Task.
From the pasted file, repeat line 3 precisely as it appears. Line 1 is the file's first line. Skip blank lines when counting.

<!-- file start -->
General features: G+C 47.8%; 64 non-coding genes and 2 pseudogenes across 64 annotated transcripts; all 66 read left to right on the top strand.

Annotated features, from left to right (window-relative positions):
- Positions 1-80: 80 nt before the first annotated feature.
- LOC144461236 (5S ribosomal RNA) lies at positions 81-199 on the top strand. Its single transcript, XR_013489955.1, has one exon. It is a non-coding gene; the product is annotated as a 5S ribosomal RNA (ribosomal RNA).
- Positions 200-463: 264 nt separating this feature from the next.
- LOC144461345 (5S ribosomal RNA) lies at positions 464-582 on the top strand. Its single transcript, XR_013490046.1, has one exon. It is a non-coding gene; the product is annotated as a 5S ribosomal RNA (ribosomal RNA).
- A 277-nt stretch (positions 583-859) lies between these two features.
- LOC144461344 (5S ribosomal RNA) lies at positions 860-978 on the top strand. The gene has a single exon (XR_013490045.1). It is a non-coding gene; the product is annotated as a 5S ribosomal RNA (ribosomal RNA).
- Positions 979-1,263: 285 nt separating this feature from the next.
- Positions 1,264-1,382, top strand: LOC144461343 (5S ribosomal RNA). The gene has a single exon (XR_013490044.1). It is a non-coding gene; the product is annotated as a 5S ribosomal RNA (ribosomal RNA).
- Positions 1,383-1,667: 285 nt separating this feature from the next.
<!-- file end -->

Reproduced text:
- Positions 1-80: 80 nt before the first annotated feature.